Hermit of the Jungle
Back in the spring, Brian sent me an interesting article from the New York Times, entitled ‘Hermit of the Jungle.’ We wondered where the Hermit might hang out in relation to where we were planning to be? He could quite easily have been a thousand miles away, or less than a thousand yards, and we would have had no way to tell the difference. I might have put the article out of mind, but I never forgot the photograph from the article (below) and how much it reminded me of a (real life) Indiana Jones movie set.
Imagine our surprise and delight to find the canoes edging up to the ruins we clearly remembered from the article. Where the hermit, Shigeru Nakayama, is standing, he would now be up to his crotch in water, because as we pulled up the water was lapping against the top step. Remembering the Times photograph, it was like seeing the movie and now finding yourself on the set.
Airão was once a village of medium importance, then named St. Elias do Jaú. It was founded by missionaries in 1694, the first town on the banks of the Rio Negro. Missionaries went about competing for souls here, delivering sermons to indigenous people in a stone church for the better part of two centuries.
Before Brazil gained its independence in 1822, the authorities in distant Lisbon changed the name of the settlement to Airão, which persisted on maps as a tiny dot on a vast frontier—1000 miles from the coast, and only whatever there was to Manaus in between. In the mid-nineteenth century the rubber trade started to pick up with a vengeance, and this is where Souza’s story picks up.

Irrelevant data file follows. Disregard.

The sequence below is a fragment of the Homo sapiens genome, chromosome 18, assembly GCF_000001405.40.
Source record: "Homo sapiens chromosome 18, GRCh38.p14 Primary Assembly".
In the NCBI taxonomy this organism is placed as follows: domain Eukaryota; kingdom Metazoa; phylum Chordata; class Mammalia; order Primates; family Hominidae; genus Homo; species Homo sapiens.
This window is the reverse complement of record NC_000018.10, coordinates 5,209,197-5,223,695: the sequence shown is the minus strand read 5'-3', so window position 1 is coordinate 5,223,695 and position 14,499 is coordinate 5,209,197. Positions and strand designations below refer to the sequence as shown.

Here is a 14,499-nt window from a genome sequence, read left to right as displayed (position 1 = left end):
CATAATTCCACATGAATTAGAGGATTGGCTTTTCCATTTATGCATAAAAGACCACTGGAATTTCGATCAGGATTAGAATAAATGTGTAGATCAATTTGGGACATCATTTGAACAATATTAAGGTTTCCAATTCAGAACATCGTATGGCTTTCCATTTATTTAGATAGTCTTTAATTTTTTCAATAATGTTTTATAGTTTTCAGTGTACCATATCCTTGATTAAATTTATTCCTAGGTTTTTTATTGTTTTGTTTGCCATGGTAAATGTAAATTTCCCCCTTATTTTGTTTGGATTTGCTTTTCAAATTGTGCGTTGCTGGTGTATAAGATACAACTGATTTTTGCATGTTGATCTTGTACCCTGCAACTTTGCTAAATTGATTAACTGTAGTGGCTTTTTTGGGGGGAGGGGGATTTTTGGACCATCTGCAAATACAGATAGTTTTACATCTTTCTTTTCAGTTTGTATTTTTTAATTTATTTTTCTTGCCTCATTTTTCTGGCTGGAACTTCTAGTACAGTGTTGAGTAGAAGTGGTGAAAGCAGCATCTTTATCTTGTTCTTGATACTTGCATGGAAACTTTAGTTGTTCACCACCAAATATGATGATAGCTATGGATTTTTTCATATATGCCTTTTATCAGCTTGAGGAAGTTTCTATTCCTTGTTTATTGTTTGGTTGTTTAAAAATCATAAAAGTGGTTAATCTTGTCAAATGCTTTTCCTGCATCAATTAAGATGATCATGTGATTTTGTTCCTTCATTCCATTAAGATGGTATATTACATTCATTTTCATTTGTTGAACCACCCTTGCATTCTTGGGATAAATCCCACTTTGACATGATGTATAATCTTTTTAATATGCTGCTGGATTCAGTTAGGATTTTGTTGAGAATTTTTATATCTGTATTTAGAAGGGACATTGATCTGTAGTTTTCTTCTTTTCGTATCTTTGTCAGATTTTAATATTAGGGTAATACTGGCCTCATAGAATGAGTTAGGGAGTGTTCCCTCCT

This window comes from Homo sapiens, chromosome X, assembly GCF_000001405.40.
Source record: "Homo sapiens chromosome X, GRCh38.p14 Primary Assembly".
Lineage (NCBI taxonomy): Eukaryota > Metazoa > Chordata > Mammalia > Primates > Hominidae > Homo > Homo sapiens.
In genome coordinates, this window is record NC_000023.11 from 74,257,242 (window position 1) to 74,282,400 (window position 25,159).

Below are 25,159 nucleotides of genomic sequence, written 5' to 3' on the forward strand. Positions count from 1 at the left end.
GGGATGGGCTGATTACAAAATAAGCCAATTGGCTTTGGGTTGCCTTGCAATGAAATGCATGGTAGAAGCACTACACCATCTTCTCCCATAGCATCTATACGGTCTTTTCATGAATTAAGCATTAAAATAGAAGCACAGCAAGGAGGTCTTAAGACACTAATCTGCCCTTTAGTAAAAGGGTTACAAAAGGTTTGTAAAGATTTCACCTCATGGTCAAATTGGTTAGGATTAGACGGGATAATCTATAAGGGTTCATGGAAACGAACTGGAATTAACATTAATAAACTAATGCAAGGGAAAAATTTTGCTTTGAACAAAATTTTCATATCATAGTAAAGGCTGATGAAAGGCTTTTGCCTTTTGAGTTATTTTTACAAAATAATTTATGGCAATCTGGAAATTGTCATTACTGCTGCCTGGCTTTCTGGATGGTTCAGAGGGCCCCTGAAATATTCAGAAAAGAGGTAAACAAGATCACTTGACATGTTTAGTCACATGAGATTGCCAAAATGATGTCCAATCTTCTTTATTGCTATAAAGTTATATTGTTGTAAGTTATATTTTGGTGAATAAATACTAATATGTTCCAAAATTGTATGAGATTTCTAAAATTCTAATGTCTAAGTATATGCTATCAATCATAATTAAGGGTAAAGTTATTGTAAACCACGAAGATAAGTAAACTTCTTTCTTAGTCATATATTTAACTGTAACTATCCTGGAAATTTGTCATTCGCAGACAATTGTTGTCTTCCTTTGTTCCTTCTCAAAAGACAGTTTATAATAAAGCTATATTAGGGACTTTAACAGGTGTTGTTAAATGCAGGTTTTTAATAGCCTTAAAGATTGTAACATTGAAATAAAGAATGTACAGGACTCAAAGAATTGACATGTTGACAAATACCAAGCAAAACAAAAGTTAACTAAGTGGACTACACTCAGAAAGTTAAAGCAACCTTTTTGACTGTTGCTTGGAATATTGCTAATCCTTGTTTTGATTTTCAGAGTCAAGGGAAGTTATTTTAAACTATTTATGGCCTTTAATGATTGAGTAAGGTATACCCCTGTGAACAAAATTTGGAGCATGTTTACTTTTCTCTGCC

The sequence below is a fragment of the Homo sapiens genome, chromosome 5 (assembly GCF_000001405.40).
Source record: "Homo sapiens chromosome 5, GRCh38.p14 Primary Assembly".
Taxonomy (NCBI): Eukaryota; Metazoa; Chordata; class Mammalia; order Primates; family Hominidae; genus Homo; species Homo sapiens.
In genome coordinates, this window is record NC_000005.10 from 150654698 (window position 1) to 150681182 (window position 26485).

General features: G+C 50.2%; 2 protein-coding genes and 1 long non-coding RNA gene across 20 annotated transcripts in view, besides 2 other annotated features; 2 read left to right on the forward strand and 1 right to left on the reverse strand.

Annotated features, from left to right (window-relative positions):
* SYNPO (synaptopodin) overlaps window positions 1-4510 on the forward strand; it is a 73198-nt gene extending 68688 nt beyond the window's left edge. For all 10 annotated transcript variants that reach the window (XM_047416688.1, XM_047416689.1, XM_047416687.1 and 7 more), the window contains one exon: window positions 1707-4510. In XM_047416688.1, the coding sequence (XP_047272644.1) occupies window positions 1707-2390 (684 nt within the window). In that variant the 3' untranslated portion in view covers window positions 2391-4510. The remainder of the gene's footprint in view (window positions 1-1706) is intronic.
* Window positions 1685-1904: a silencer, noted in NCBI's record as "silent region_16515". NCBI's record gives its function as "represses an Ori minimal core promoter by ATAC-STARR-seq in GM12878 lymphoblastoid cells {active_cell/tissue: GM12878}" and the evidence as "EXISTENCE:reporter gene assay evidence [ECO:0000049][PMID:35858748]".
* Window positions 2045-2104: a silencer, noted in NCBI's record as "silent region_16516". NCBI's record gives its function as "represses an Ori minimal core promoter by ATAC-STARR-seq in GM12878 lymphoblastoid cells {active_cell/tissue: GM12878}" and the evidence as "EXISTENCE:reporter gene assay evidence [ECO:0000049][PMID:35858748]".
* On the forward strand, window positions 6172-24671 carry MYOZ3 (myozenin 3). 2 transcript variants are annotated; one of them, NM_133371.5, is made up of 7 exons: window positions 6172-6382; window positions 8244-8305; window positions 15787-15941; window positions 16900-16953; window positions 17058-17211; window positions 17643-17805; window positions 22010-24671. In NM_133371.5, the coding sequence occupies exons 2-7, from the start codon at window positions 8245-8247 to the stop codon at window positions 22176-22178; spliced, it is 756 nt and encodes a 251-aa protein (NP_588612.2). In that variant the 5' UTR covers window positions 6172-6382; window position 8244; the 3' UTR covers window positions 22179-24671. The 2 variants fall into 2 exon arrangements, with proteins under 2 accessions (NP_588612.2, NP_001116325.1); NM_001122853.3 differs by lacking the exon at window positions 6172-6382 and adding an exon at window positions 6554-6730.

Francisco Bizerra was basically a human trafficker, aka slave-trader. Using debt bondage he provided “volunteers” with a loan to pay for transporting them out to Airão and to set them up. The worker of course is expected to “work off” the loan, but in practice, the amount owed continues to grow over time, and the loan can never be repaid. He did this by paying minimal prices for the latex and pelts the workers brought back to the town, and charging high prices in his store. To make sure you had no chance, there was never any cash: every transaction was just a debit or a credit in the company ledger, and because the workers could not read, it was easy to cook the books. One worker who could read, and kept his own copy of the account, finally insisted on being paid in cash for what he was owed. He was given the cash, but the story goes that he never made it out of the jungle.
As Souza told the story, we were buzzed by some wasps which were only noticeable because it was so unusual. Claudia was rightly paranoid about wasps, what with her anaphylaxis and all, and because she was nervous, I was too, so I watched them intently, willing them away from her, and not caring where else they went. So I was focused on her small flock when without thinking I put my hand up to scratch an itch in the corner of my eye, and I was immediately stung for my trouble. I didn’t dare say or do anything, and amazingly, it never swelled up or even turned red. After 15 minutes or so the pain eased and the incident was therefore forgotten.
That was the end of Souza’s story, but here’s a brief description of how we got from then to now. Hundreds of people are thought to have lived here at the outpost’s height, as the New York Times article puts it “strolling down cobblestone streets past imposing colonial-style trading houses, shops and municipal buildings, shielded from the tropical deluges under roofs made of Portuguese tile.” This is hard to reconcile against Souza’s darker story, but I suppose it is possible that there is some sort of middle ground.